Your Cancer Is Called a Timesheet

Dividing cancer cells
Timesheets: the cancer of the professions

I stood silently among a group of a dozen managing partners of regional firms as I hooked up my MacBook to the projector to begin my talk about becoming a firm of the future.

They had just been presented a state-of-the-profession address by an MP of a Top 100 firm. I have heard much of the content of the presentation before at other gatherings of professional accountants.

The litany of “challenges” repeated the narrative that has been well documented and continues to grow for over the last decade:

  • While there are more people graduating with degrees in accounting, fewer of them are sitting for the CPA exam. This is leading to fewer new hires for firms.
  • The new hires they do have are “millennials” who desire a challenge and think they should be made partner sooner rather than later.
  • Attrition, especially at the mid-career level, is over 10 percent and is mostly initiated by the professional, not the firm.
  • The loss of people in the middle and bottom of the pyramid is eroding the traditional economic model. Non-equity partners are increasing and funding for partner buyouts is disappearing.
  • Cries of “We must become more efficient,” and/or, “We must embrace new technology,” and/or “We must hold people more accountable,” reverberate in meetings.
  • Compliance work continues to flat line and while new offerings are growing revenue, they are not growing fast enough. Worse still those that do this work are often not even CPAs!

After my presentation was successfully displaying on the projector – the modern equivalent of the campfire in this narrative. I paused to get their full attention.

“Here is what I heard,” I began.

“Our profession is sick, even dying. We might have cancer. We really don’t know, but it is bad.”

After another pause and with no one disputing my summary, I continued, “I think you are right. I think you do have cancer. The good news is, I believe I know the cause and it is curable.”

They all looked at me in hopeful, but suspect anticipation.

“Your cancer is called ‘a timesheet’ and you must cut it out completely before it kills you.”

There were a few barely perceptible nods and even some smiles and hushed chuckles from the two “younger” people in the room. The chuckles quickly morphed into coughs as they remembered their MP was seated among them.

I proceeded to dismantle all the arguments (there are only four) in favor of the timesheet before anyone else could say anything. I even went so far as to do something I rarely do in a public live event. In fact, I call it the nuclear option.

The brief exercise is so stinging, so devastating to the timesheet argument that I fear that it could cause emotional damage to everyone in the room. Because of this I usually reserve it for online anonymous events so that folks have some time to themselves to recover.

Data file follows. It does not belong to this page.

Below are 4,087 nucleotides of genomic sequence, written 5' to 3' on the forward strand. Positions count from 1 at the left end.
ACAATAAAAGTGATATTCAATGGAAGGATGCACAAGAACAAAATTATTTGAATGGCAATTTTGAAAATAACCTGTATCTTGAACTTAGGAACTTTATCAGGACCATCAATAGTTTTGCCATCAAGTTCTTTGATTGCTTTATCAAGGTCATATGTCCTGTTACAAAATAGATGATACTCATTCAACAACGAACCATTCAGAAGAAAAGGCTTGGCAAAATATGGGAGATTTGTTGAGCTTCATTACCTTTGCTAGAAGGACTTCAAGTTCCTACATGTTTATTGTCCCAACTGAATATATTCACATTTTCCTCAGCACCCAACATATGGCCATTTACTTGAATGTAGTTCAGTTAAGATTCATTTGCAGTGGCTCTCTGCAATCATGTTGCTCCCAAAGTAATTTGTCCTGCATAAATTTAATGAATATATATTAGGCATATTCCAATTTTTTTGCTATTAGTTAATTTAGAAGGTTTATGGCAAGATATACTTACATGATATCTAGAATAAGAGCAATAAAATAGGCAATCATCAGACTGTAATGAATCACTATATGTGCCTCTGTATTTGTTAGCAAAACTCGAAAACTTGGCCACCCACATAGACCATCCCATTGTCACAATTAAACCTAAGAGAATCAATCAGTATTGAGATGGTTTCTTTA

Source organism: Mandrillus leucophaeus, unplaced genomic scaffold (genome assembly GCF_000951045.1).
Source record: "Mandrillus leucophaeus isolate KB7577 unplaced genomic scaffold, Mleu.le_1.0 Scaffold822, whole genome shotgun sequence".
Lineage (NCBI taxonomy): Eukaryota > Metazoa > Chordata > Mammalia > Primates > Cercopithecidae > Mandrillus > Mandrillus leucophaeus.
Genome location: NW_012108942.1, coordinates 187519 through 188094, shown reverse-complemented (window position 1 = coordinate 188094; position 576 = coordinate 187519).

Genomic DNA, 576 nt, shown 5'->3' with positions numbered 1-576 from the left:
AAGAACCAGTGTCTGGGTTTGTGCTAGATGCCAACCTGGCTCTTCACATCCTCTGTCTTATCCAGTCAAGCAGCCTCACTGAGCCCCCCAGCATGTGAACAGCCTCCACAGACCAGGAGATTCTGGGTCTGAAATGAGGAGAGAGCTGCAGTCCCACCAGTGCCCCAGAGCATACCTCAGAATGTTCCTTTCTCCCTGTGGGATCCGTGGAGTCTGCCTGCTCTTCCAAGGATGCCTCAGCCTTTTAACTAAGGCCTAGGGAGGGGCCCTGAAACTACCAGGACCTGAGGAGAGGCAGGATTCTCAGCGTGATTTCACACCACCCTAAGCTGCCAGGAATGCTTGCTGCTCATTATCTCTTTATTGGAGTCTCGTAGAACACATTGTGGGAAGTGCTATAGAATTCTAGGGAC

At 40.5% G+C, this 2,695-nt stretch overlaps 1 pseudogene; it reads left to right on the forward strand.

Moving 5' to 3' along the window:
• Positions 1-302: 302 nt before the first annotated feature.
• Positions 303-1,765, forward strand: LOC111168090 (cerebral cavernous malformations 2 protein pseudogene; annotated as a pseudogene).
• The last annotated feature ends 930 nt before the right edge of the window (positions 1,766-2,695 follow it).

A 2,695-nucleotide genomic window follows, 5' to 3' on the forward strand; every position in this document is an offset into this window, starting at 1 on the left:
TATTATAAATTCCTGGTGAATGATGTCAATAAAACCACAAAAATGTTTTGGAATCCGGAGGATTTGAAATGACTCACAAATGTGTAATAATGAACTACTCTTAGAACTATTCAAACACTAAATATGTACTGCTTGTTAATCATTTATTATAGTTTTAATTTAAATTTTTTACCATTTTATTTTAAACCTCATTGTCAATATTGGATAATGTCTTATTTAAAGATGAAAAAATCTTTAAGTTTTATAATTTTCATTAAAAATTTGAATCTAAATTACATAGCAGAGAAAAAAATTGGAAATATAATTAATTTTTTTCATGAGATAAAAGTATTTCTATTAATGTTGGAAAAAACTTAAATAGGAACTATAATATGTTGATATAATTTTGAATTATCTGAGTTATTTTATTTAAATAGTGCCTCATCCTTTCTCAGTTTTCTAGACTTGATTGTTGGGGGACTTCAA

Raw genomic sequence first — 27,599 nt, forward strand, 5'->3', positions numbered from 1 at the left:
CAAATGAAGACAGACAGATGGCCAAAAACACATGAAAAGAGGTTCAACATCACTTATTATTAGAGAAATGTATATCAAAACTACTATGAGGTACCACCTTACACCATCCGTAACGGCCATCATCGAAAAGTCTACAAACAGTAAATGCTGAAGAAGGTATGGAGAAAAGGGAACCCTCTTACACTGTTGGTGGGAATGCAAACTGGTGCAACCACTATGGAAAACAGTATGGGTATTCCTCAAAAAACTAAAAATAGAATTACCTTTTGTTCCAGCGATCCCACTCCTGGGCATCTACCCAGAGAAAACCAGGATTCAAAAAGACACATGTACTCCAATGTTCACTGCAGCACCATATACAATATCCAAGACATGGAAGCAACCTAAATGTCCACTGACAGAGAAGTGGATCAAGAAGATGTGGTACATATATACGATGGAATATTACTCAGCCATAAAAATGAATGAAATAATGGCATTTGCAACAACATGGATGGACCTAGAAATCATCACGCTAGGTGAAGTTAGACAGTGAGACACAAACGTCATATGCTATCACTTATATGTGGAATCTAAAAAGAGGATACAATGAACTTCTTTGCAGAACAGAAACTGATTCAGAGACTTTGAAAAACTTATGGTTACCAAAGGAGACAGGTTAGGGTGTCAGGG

“How many of you have ever filled out a timesheet?” I boomed as I raised my hand in the air. All hands joined mine in pointing heavenward.

raised hands“How many of you have put down on your timesheet the incorrect number of hours you worked on something, be that too many hours or too few hours with full knowledge that it was incorrect?” As is the case everywhere I have done this exercise, all hands remained with mine in the air. One participant, I do not know who, meekly mumbled, “Every week,” under his breath but audible to all.

I paused again, then quipped softly, my hand still in the air, “The ethics session begins later today,” trying to make a bit of joke to relieve their inner guilt.

Why is this? Why, in one of the most ethical and honored of professions, is this not only the norm, but ubiquitous? Why are these good people, moral and upright members of the community, whose commission is, in part, to identify, correct, and in some cases, prosecute financial wrongdoing (aka, getting the numbers right) sitting before me all guilty of that same crime?

The answer, again, is the timesheet.

In my session on Trashing the Timesheet, I speak mostly of how the timesheet is suboptimal as a pricing mechanism. There is no doubt about this, it is beyond dispute. However, my argument goes beyond this mere deficiency in pricing. The timesheet, not the people who fill them out, is immoral and unethical.

Why? Because it – the idea of a timesheet – is based on a falsified idea known as the labor theory of value which was developed in part by Karl Marx. Time/value equivalency is a false notion that causes bad things to happen. As explained by my “nuclear” exercise, it is the timesheet causes otherwise moral people to do immoral things; it is the timesheet causes people in a highly ethical profession to do unethical things.

I realize this is a dramatic statement, but it is nonetheless true. Think about it no one has ever said they have behaved completely honestly. In addition to this reason, my distain for the timesheet and belief it is immoral expands when it is applied inside the organization to judge individuals.

People come to believe that their worth is actually in their hours they “bill.” They start to believe their hours have a specific “worth” not only to the firm but to them as if hours “spent” with children or aging parents must be evaluated against the hours “spent” at work.

Country singer Jamey Johnson recorded a great song a few years back entitled The Dollar. In the video for the song, scenes cut back and forth between a little boy and his father. When the boy asks his mother, “Why does Daddy go to work?” the mom replies, “Your Daddy’s got a job, and when he goes to work they pay him for his time.” The child then goes to his piggy bank and returns to his mom and in the chorus of the song asks:

How much time with this buy me?

Is it enough to take me camping in a tent down by the stream?

If I’m a little short, then how much more does Daddy need,

To spend some time with me?

Cue weeping.